A 4 bed house in Tudor Lawns is advertised for sale at €630k on Daft.ie. This is presumably a “depressed” price according to estate agents and yet if this were correct the yield would be a mere 3.2%.

Didn’t John Mulcahy say he was a property bear when he saw yields drop to 3%?

According to the above this house should drop by another half.


To state the blindingly obvious – the FG policy is both cheaper to the taxpayer (as shareholders and subordinated bondholders bear more of the losses) and avoids the valuation problem.


No offence, but I consider the FG approach to be a mirage which not even FG expect to be able to implement if a general election is called tomorrow. Labour do not support the FG proposal. That is why I am not wasting time examining it in detail. And, before somebody accuses me of it, I am not saying there is no alternative. I am saying there is only one alternative – Nationalisation.

If ever it becomes relevant to cost the FG plan then we will have to take the entire potential cost to the real economy of delays or uncertainty caused while the plan is put into effect. I don’t see that day coming though.

It is becoming clear that outsiders valuation of current property prices will not be taken on board by this goverment.

If we except that, then the only possible influence left is on the risk sharing aspect that this blog, and now the ECB has highlighted.

Under normal circumstances, a transaction between a seller and buyer of a portfolio of loans at an agreed price would involve a straightforward 100% payment.

However, these are not normal times. The suggestion, put forward by Prof. Honohan, doing the rounds at the moment is that Nama may hold back payment of between 10 and 20% of the agreed price.

Can there even be justification for this?

Surely, by now, every bank looking for cover under the Nama umbrella must know the actual figures relating to non performing loans.

As an example, lets say AIB or BOI was expecting loan repayments of 800 million in 2008 from a certain group of loans that are no longer performing.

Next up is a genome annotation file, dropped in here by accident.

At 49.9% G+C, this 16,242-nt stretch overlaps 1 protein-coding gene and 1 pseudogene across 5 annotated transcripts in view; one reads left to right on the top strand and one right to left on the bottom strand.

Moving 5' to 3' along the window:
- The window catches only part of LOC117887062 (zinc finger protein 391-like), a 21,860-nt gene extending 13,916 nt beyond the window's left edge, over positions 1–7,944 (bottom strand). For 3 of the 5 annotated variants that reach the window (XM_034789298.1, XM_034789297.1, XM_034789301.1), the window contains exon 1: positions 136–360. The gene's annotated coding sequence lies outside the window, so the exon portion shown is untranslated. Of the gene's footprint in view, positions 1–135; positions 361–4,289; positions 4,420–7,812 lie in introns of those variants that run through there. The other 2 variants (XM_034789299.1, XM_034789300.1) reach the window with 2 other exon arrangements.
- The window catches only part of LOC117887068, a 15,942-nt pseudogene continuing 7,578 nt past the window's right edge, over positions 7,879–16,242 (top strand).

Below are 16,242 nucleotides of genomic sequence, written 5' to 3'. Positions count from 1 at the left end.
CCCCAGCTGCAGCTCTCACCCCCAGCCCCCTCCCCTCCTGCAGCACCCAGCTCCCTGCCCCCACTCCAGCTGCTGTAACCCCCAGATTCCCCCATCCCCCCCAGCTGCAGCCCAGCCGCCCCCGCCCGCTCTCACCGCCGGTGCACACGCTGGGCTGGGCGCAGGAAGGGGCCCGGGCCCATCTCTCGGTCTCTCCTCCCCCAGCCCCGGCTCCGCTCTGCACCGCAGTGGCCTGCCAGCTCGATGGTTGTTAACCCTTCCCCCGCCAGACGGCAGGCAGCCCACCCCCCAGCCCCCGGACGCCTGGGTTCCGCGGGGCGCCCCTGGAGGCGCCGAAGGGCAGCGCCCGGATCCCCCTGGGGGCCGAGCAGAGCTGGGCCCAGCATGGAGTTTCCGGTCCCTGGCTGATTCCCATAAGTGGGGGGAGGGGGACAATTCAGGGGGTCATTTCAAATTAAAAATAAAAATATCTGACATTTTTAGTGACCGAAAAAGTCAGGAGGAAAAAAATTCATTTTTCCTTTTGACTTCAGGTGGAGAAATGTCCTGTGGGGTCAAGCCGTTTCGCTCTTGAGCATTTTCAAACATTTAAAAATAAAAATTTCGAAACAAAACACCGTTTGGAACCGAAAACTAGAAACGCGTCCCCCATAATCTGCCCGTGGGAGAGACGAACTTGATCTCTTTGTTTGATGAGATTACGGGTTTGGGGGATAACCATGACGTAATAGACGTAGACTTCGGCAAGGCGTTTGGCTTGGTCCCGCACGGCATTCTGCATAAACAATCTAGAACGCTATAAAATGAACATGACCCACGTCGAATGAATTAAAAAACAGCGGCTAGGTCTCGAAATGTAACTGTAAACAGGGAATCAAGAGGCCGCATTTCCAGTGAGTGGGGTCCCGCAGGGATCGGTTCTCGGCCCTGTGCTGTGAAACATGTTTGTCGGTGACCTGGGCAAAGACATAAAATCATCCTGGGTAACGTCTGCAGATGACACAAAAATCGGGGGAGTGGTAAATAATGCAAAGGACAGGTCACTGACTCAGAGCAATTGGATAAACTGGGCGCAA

Presumably they made those loans on the assumption that an annual expected repayment of 800 million made good business sense.

Why should Nama compensate them to any more than that. Why give the bank 800 million now for a revenue they did not expect to collect until say 2011 or 2012?

Nama, the taxpayer, at most, should only be making up the shortfall in expected revenues on a yearly basis.

If their forecast yearly revenues on loans were good enough to allow them make a profit and maintain liquidity, then that should be all they need now.

If we are to bailout the banks then it should be in discounted yearly installments. That way we can keep the banks on a tight rein.

Michael Harvey: “Why should Nama compensate them to any more than that. Why give the bank 800 million now for a revenue they did not expect to collect until say 2011 or 2012?”

Because, if we don’t compensate the banks then it is no more attractive to them to enter NAMA than it is to remain zombified until 2012. This may not hurt the banks but it will surely hurt tax-payers and those dependant on their tax and their incomes.

I am not suggesting not compensating banks. I am saying it should be done on a yearly basis. They will be the ones who will be managing the loans on Namas behalf. If they are compensated up front, then there is not a lot of incentive for them to give a fig.


In deciding on the valuation methodology and the portion of the value to be paid up front a balance needs to be struck between (i) cleaning up bank balance sheets credibly and definitively so they can recapitalise and lend, (ii) protecting the taxpayer against NAMA losses, and (iii) incentivising the banks to work out loans.

I am not sure that an annual payment which could be withdrawn would satisfy (i) above.


Typical FF response – the only alternative is the one espoused by your LP soulmates – Bertie one of only 3 socialists in the Dail. You just can’t bring yourself to contemplate an FG policy working, though your party weren’t so peevish in 1987.

Take a little time and read Richard Brutons’s article in last Friday’s IT.

@MOL and Zhou

How about we ease off on the political stuff? I’m reliably informed that there are other internet forums out there where followers of political parties kick metaphorical lumps out of each other all day long. I’d prefer if we could steer clear of the kind of stuff here.


I have read the article more than once. I also commented on the FG policy when it first came out though I understand from Andrew McDowell’s comments that it has undergone a lot of refinement since then. I am sorry if you think my response is typical FF but life is short and the FG policy has no chance of being implemented other than (i) in a parallel universe or (ii) in part only after the introduction of NAMA or nationalisation.

I gave credit to FG for coming up with a policy and for engaging with the Govt on NAMA. In fairness to FG they do not have access to the resources or information which the Govt has so one cannot demand perfection from them.